The homeowner had inherited the treasure trove of paintings from his half-sister, New York socialite Jenifer Gordon Cosgriff, who died in 1993. Private investigators hired to investigate the works determined that Cosgriff had been friends with Clement Greenberg, the mid-20th century modern art critic and essayist, and artist Hazel Guggenheim McKinley, the sister of socialite and arts philanthropist Peggy Guggenheim. Both of these art world figures were friends with the artists whose works were found in the garage.

Josh Levine, the owner and CEO of J. Levine Auction & Appraisal, estimates the value of the potential Pollock—which has suffered moisture, heat, and smoke damage—to be around $10 to $15 million (or even more if the painting is authenticated). But since the untitled painting is unsigned and undated (and Pollock, himself, died in 1956), proving that it's a mid-century masterpiece was no easy task.

Thanks to Levine, its provenance has been traced, and forensic scientists have also dated its materials back to the mid 20th century. (Levine says he's paid for these services out of pocket, totaling up to $50,000.) But these bona fides haven't assuaged the concerns of art dealers, who worry about forgeries and various legal issues.

"I'm convinced it's a Jackson Pollock, but nobody will attest that it's by Jackson Pollock," Levine told The Phoenix New Times in June. Hopefully for Levine, whoever buys the painting at auction won't mind. (For now, its sale has been postponed until all interested bidders have the requisite funds to purchase it.)

4. A LONG-LOST REMBRANDT PAINTING

"The Unconscious Patient (An Allegory of Smell)," painted between 1624 and 1625 by Rembrandt van Rijn as one of five oil paintings in his series "The Senses."

The Unconscious Patient (An Allegory of Smell), painted between 1624 and 1625 by Rembrandt van Rijn as one of five oil paintings in his series The Senses.

A small, slightly damaged oil painting that was expected to sell for just $500 to $800 at auction ended up fetching millions after experts realized it was a long-lost painting by Rembrandt, the Dutch Old Master painter.

Created by Rembrandt when he was in his late teens, the 1624 or 1625 painting—called The Unconscious Patient (An Allegory of the Sense of Smell)—was one work in a series that the artist likely created to depict the five senses. (To this day, the artwork that represents Taste is still missing.) It portrays an unconscious young man who’s being revived with what appear to be smelling salts.

Despite being the product of a master artist, the canvas initially escaped notice. Not only was the 9-inch work encased in a Victorian frame, making it appear to be a 19th century Continental School painting, but its surface was flaking and its wooden backing had cracks. “The picture was remarkably unremarkable,” recalled John Nye, owner of Nye and Co. auction house in Bloomfield, New Jersey, according to Reuters. “It looked like a dark, discolored portrait of three people, one of whom is passed out.”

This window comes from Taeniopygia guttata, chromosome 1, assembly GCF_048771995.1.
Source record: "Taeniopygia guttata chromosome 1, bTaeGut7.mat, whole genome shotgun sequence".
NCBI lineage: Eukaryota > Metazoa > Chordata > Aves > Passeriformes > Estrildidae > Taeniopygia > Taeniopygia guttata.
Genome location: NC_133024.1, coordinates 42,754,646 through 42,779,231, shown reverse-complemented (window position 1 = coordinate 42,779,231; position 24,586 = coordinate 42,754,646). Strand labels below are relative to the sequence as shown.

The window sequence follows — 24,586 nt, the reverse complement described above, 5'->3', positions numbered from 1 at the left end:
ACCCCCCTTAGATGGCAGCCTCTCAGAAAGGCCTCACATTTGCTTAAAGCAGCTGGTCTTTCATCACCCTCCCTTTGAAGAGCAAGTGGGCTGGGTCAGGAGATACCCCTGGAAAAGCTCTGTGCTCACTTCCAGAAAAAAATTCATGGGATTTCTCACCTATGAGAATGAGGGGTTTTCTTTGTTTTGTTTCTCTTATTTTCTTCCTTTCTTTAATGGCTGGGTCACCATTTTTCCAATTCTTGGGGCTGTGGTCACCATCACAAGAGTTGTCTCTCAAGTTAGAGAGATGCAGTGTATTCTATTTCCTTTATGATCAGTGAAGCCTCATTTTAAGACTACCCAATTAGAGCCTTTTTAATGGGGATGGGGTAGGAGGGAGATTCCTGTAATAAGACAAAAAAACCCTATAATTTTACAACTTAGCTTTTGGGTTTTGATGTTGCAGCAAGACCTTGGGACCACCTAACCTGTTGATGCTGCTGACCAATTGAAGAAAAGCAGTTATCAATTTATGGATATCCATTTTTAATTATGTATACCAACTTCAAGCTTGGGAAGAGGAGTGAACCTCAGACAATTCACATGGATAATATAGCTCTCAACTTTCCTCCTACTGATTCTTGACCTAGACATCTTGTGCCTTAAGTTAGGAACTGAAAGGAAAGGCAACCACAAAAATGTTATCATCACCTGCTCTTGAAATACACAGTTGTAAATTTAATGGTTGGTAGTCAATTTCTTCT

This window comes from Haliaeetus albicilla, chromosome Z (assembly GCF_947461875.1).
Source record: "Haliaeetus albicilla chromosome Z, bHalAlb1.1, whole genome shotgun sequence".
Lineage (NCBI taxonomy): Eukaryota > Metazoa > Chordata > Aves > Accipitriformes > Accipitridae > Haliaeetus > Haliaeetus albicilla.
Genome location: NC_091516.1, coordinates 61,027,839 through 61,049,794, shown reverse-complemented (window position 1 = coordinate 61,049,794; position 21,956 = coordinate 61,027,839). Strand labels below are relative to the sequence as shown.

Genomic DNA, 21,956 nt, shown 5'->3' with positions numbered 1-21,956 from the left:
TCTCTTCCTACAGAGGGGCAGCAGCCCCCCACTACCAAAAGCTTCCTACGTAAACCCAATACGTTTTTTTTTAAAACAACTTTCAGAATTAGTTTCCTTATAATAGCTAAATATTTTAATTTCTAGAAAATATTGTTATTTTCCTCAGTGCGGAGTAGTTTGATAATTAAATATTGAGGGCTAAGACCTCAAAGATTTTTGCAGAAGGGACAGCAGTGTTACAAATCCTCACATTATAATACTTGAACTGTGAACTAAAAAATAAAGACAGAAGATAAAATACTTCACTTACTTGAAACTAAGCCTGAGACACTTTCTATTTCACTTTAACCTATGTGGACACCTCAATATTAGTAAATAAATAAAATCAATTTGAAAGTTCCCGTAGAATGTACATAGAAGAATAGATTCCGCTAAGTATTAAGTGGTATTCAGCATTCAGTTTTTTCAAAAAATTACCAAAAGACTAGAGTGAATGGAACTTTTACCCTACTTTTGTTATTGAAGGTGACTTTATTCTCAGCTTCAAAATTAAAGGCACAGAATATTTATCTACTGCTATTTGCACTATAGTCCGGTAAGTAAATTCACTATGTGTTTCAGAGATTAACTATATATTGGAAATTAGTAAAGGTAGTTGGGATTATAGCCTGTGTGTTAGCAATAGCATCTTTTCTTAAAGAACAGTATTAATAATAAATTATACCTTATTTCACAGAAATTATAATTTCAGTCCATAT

Furthermore, the work had also sat in a New Jersey basement for years. But after the homeowners died, their adult children hired Nye and Co. to comb the property for valuables. Nye paid the residence a personal visit, but the Rembrandt-in-disguise didn't stick out among offerings like old furniture, silver, and other artworks. And "at no point prior to the sale did anyone show any interest in the painting," the appraiser later said in a statement. "We had absolutely no inquiries, nor did it stir excitement at the preview.”

Once the painting—then dubbed Triple Portrait with Lady Fainting—finally hit the auction block, Paris art dealers immediately suspected that the work was an early Rembrandt, noticing its similarity to other paintings in the artist's five-sense series. The dealers ended up scoring the work for the bargain price of $870,000 (or just over $1 million, after factoring in the added sale premium). In turn, they sold it to Thomas Kaplan, a New York financier and Dutch Golden Age art collector, for a reported $3 to $4 million.

Conservationists later discovered Rembrandt’s initials on the painting, under a layer of varnish, proving that the painting was indeed his work. In 2016, the restored painting was showcased at Los Angeles’s J. Paul Getty Museum, along with other works loaned from Kaplan’s collection, including Rembrandt’s The Stone Operation (An Allegory of the Sense of Touch) and The Three Musicians (An Allegory of the Sense of Hearing).

5. A TREASURE TROVE OF ARTHUR PINAJIAN ARTWORKS

In 2007, two men who purchased a tiny, run-down cottage in Bellport, New York for around $300,000 ended up getting way more bang for their buck. Thomas Schultz and Larry Joseph, who simply intended to flip the home, were told they were also welcome to a stockpile of artworks stored in the home’s single-car garage. There sat thousands of paintings, drawings, and journals that were the handiwork of Arthur Pinajian, a reclusive Armenian-American artist and comic book creator.